This story appears in the March 27 print edition of Transport Topics.
WASHINGTON — Trucking leaders met with President Trump to lend their support to his efforts to repeal and replace the Affordable Care Act and to open a dialogue that they hope will lead to further discussion of the nation’s infrastructure.
“You have experienced a crippling rise in premiums,” Trump said during a portion of the March 23 meeting that was open to the press, and lamented that the coverage mandates in the ACA have forced fleets to “do things you don’t want to do.”
After the meeting, which also included a closed-door session, American Trucking Associations President Chris Spear told Transport Topics that he felt progress was made.
“We have shown that the current Affordable Care Act is just plain unaffordable,” Spear said.
PHOTO GALLERY: Images from trucking's visit to the White House
For UPS Freight, health care costs have grown to become 2½ times more expensive than the costs of fuel, Rich McArdle, the carrier’s president, told TT before the event. And at James Burg Trucking, health-care costs increased $300,000 last year, company President James Burg said. Burg said that while his company previously had covered employee health care, rising costs have led it to introduce a plan under which employees must pay.
“They’re just starting to understand,” he said, adding that some of his employees thought the ACA would broaden their options.
“We cannot grow this economy if this industry cannot afford health care,” Spear told reporters after the meeting.
While a vote on Trump’s American Health Care Act had been delayed as of TT’s press time, Spear expressed support for the legislation. “We think this is the bill to get the job done,” he told reporters after the meeting with Trump.
That is certainly the hope for David Congdon, CEO at less-than-truckload carrier Old Dominion Freight Line, who acknowledged that health care is “costing an awful lot more” than it has cost. “We are looking forward to working with the president to help him shape something that is sustainable.”
The trucking industry began sounding alarms about the potential costs of ACA compliance before the law took effect seven years ago.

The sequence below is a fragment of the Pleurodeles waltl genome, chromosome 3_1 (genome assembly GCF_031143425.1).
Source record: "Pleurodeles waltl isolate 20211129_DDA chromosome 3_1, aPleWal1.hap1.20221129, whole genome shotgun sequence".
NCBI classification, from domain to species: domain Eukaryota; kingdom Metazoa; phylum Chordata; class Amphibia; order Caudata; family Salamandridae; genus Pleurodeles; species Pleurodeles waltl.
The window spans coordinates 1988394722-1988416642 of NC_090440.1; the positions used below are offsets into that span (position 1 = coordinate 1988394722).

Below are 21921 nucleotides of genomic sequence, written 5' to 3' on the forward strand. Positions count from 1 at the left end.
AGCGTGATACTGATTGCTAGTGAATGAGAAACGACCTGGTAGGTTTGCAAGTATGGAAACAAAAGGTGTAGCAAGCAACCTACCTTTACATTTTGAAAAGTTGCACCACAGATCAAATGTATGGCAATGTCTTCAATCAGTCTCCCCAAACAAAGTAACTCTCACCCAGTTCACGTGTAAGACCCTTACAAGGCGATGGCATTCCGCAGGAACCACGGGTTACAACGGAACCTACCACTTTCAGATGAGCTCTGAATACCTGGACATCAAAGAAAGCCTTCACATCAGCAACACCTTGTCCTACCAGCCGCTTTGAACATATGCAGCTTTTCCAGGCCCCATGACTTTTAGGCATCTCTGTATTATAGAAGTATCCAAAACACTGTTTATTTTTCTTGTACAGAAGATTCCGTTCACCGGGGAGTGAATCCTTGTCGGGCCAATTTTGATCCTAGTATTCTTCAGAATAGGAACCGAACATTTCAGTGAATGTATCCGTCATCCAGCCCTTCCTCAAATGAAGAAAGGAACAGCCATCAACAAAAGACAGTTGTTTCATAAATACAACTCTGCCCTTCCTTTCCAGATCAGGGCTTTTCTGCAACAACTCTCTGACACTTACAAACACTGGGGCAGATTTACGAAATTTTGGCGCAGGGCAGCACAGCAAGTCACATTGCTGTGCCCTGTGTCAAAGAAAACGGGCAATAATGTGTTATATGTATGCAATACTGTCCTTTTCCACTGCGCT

And, in October 2013, two years before large employers were required to comply, a survey of fleets conducted by Transport Capital Partners found that only 8% of carriers believed that the law would not change their business. It found then that small carriers were more likely to report adverse effects from the health-care law than large carriers, with 30% of them considering dropping health-care coverage for employees compared with 10% of large carriers.
Congdon and others in attendance were hopeful that the visit with the president is the first of more to come and that future visits might turn to another hot-button issue for the industry — infrastructure.
Congdon even has a pitch ready for the president: a fuel tax to be collected at the fuel rack that is dedicated to infrastructure funding — more specifically, for highways and bridges. While he acknowledged that the meeting wasn’t about infrastructure, he was hopeful that the session would “open the door to subsequent meetings” during which infrastructure could be discussed.
That sentiment was shared by ATA Chairman Kevin Burch, who also is the president of Jet Express, based in Dayton, Ohio. Burch told TT before the Trump event that he was hopeful the industry could, in later meetings, “tell a story about our workplace,” meaning the nation’s roads, and help Trump craft a plan to address the industry’s infrastructure needs.
ATA in December convened an infrastructure task force composed of leaders from member companies and charged it with evaluating “all potential sources of funding for our roads and bridges,” Spear said when the group was created.
Then, in February, the task force met with Transportation Secretary Elaine Chao and congressional leaders and urged them to act aggressively to address the nation’s long- neglected infrastructure woes.
The American Society of Civil Engineers this year graded the nation’s infrastructure D+, just as it was assessed in 2013 when the group issued its previous ranking.
Trump, who wants to dedicate $1 trillion to infrastructure over a 10-year period, acknowledged the need in the meeting.
“We are going to make sure that America’s infrastructure is the best in the world,” Trump said.
That spirit of optimism hung over the proceedings, which began on the South Lawn of the White House, where two trucks brought by ATA provided the backdrop for a meet-and-greet with Trump and Vice President Mike Pence before the roundtable discussion.
One driver, John Lex of Wal-Mart Transportation, on hand for the meeting with truckers, which included a dozen elite truck drivers on the ATA Road Team, snapped a selfie with Trump in the cab of one of the trucks. Trump, appearing to enjoy the moment, pulled the truck’s air horn several times. Later, in the meeting, as word began circling that the health-care vote might be delayed, Trump joked that he should have been spending the time he was using to meet with the fleets to wrangle votes.
Turning more serious, he expressed gratitude for the industry’s support.
“You’re the biggest truckers in the business, and it’s great to be with you,” he said. “I very much appreciate your support. You are the leaders. No one knows America like truckers know America. We love your spirit.”